Hunters

Previous chapters can be found on the Hunters page.

 

Chapter Five

Compare the latest version with the first draft here!

Garrison

 

I winced as a cramp knotted the scarred muscles of my leg. I unfolded it as much as I could in the confines of the coach-class seats and finished the plastic bottle of vodka in my hand. For a moment the torturous memory of shattered bone gripped me. The cabin filled with distant, scouring winds that reeked of avgas and burning meat. Always the itch started with memory. It had been hours since I last dosed, and it would take me at least an hour to score in Seattle after landing. The fact I could, and often did, go without for longer didn’t help. That I had no option to indulge at that second prodded my nerves.

“Another vodka?” I asked the stewardess passing by with the beverage cart.

Her thoughts morphed to concern as I spoke.

“You won’t be a problem, will you, Mr. Decker?” She asked.

“I’m not interested in causing a problem, ma’am. Just another vodka.”

She frowned and exchanged a bottle in the cart for the twenty dollar bill I gave her. “This is the last one,” she warned, but it was an empty threat. She had made almost a hundred off me with the tips.

I smiled and waited for her to move on. Then I swallowed the two Vicodin in my palm and chased them with the contents of the bottle. The VA threw pills at me despite the warning signs. My problems were far easier to medicate than cure.

“How many bottles is that, bro?” Asked a thin, reedy voice through my earbuds. The digital image of a knight scowled at me from a window in the corner of my tablet screen. Red and orange pixels of flame licked the medieval cottages behind him.

“A few.”

“And how many pills?”

I scowled. “You’re not here to monitor me.”

“Mea culpa.” The knight raised his hands, palms forward. The veneer of corded muscle and shining armor hid his sallow skin, thinning black hair and prodigious weight, though I could see hints of Eugene’s body language behind the avatar. The Gluttony Cursed I had rescued him from had chosen him for a reason.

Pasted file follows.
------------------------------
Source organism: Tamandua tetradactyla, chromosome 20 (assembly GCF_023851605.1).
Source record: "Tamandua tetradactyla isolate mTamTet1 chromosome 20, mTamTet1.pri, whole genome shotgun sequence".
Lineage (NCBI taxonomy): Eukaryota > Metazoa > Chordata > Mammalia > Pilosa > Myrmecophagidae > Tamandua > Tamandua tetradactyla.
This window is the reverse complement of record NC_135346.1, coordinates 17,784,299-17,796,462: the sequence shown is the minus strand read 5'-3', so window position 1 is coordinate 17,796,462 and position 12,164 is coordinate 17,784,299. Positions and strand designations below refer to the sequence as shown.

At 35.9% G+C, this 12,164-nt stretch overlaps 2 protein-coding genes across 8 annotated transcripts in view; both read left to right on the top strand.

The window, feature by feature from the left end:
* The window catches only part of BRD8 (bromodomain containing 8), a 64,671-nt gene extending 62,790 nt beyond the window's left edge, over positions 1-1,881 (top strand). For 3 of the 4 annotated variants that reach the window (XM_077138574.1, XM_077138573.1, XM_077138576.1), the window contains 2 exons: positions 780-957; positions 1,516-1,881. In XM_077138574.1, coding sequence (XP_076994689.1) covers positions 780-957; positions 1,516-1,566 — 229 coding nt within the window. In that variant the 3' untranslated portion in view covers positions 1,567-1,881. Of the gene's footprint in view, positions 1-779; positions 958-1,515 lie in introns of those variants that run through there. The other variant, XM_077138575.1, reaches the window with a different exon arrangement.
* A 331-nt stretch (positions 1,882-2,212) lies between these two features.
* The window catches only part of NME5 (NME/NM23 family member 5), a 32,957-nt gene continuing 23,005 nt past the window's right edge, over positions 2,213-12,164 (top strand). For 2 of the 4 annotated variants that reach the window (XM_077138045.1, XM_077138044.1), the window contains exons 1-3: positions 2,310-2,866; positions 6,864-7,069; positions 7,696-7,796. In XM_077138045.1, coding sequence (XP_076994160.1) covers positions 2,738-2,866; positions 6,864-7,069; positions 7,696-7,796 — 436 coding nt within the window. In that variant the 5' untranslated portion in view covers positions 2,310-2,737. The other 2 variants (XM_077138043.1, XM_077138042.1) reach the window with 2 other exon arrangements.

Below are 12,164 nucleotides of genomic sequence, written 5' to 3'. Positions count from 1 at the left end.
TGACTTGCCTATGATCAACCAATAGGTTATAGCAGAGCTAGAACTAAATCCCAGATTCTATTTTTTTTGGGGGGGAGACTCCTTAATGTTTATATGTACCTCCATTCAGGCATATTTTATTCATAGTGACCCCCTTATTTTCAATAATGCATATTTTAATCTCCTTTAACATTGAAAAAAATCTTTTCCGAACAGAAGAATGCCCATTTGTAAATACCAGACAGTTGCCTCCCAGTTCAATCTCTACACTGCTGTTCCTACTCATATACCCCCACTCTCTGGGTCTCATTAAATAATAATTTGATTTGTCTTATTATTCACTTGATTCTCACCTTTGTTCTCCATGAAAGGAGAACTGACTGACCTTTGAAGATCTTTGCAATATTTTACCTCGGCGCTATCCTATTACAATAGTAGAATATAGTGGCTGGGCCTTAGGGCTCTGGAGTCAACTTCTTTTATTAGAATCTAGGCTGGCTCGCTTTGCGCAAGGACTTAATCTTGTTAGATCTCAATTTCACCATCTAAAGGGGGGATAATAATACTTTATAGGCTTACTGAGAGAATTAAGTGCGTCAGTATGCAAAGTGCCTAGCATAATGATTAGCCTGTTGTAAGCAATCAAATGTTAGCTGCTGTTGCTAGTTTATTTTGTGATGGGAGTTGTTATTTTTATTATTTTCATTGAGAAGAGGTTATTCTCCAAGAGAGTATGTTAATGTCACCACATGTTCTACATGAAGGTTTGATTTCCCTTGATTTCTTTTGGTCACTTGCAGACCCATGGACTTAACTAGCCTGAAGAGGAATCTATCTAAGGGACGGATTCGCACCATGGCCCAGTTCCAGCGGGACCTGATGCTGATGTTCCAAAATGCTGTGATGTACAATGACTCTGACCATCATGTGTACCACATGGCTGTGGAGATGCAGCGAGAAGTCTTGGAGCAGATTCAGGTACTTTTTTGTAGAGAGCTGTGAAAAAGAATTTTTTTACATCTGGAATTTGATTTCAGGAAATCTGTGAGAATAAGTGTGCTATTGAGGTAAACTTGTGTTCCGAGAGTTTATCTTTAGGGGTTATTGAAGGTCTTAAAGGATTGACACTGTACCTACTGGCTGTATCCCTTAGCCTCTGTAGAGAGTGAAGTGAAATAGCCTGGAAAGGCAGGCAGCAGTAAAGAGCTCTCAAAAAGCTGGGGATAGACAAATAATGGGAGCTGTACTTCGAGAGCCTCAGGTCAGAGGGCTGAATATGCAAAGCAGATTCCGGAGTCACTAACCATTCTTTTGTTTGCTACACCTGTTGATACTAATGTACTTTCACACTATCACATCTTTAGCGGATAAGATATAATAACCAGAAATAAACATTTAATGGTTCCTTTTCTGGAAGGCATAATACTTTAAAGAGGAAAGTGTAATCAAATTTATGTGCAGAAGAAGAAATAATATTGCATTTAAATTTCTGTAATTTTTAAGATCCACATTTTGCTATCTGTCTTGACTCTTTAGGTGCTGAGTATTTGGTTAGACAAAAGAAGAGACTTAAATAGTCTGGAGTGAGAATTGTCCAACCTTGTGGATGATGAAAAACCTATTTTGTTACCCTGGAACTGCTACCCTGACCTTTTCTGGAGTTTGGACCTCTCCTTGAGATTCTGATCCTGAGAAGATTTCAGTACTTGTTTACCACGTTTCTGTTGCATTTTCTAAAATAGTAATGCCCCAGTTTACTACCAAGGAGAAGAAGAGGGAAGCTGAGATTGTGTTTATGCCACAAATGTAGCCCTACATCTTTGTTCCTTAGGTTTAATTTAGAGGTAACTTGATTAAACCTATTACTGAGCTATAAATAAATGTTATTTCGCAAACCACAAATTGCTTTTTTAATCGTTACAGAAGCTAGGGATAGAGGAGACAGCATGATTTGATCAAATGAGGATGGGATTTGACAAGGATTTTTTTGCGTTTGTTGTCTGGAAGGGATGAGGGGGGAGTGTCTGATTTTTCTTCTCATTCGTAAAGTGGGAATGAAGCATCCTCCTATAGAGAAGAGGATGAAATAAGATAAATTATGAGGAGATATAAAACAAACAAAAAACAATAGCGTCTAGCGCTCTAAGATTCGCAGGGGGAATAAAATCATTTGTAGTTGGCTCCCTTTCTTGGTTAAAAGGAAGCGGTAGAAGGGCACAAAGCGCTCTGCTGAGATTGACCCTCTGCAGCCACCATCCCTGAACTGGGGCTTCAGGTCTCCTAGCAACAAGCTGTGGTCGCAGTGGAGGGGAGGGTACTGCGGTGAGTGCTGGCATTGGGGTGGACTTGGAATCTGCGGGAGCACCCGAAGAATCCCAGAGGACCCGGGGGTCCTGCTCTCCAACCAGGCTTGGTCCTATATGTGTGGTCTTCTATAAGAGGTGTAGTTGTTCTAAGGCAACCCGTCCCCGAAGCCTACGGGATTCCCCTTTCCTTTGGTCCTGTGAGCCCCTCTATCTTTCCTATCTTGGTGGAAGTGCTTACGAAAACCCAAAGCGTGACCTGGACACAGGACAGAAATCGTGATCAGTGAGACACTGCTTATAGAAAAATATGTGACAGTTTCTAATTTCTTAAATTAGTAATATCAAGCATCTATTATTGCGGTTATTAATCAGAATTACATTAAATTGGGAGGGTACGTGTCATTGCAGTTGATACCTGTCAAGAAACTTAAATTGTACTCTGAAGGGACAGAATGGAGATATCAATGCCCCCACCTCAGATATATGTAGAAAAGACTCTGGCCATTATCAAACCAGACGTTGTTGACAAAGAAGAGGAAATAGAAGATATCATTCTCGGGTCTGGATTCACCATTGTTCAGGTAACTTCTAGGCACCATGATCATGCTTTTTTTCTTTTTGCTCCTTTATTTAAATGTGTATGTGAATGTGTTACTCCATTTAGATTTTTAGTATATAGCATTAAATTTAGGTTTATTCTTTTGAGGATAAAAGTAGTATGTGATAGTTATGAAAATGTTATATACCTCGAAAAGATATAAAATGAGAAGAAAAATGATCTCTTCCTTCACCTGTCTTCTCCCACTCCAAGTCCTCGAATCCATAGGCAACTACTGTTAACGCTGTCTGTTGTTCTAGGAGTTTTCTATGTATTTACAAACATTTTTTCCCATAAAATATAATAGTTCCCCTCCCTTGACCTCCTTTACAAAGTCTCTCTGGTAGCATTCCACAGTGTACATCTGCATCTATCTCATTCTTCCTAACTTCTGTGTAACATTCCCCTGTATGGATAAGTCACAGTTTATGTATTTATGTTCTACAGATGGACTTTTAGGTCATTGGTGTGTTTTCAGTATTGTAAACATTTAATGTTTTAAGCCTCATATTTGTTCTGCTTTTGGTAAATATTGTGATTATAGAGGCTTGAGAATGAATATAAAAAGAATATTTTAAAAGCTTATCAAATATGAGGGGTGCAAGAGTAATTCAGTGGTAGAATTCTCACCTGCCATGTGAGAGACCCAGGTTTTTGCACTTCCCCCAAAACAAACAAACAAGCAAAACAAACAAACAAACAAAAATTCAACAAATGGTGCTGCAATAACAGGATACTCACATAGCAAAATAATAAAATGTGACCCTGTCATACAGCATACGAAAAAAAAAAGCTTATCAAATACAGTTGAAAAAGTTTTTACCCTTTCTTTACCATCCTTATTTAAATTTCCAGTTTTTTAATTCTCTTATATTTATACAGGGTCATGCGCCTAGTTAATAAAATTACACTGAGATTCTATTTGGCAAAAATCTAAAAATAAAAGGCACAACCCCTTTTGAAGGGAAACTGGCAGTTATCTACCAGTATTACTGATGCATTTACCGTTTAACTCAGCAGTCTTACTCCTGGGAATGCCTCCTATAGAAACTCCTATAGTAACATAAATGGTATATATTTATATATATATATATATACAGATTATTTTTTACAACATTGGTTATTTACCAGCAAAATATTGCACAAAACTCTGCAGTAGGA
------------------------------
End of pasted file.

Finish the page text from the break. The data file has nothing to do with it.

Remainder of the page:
Eugene continued. “By the way, nothing made the news about Rothschild manor.”

“I didn’t think it would.”

“That’s because you didn’t torch the place. That seemed the smartest plan for taking on four demons.”

“There were at least a dozen humans in there. I wanted to destroy demons, not murder their thralls.”

“Crap. Then a big thank you from the ex-Cursed puppet crowd for no collateral damage.”

This was more casual conversation than Eugene had ever ventured. I scowled. “I sense a ‘but’ coming.”

“I thought you couldn’t, you know, see things long distance.” Eugene wiggled his fingers as if using magic.

“I’m a psychologist. Give me some credit.”

“Fair enough. But,” he overemphasized the word, “then you jump on a plane and jet off to Seattle. How much did you pay for a last-minute flight across the country?”

“I thought you were a computer wizard. Just find out.”

“That doesn’t take any more voodoo than hitting up a travel site. It’s just I didn’t have time with the goose chase you sent me on. I’ve never seen you with a hard-on for a Cursed like this.”

I grimaced. His slight carried more weight than he understood. “So did you find anything?”

“With all that info you gave me?” Eugene scoffed. His avatar’s gauntlet, holding a leg of meat by the bone, moved toward his mouth. The crunch of chips rattled over the connection. “Tricia Praest is a ghost.”

“You found nothing?”

“I have a name and your drawing. Oh, and that she’s sexy as heck. That’s it. Not the best start for a search.”

“You’ve worked your magic with less than that before.”

“True. But there is nothing to find. There are no records of a Tricia Praest in Seattle,” Eugene said. “And before you ask, not in Washington either, or the whole country. No tax records, no utility bills, no licenses, no arrest records, no bank accounts-”

“She can’t live off the grid in the middle of a city.”

“Um, apparently she can. Plus no mentions of her in blogs or emails. No teen hotties with crimson eyes in the ‘I saw you at the club’ sections of the local papers. I even tried an image search, which was close to pointless going off a drawing. Did you ever take art lessons?”

“I told you there wouldn’t be any images.” Most Cursed had unique weaknesses I could exploit. But if Praest had one beyond lacking a reflection or electronic image, neither my wife Helen nor Ashlea Rothschild had known it. Even my drawing wasn’t worth a great deal. The memories of Praest from the two couldn’t be trusted with the raw sensuality that drenched every recollection.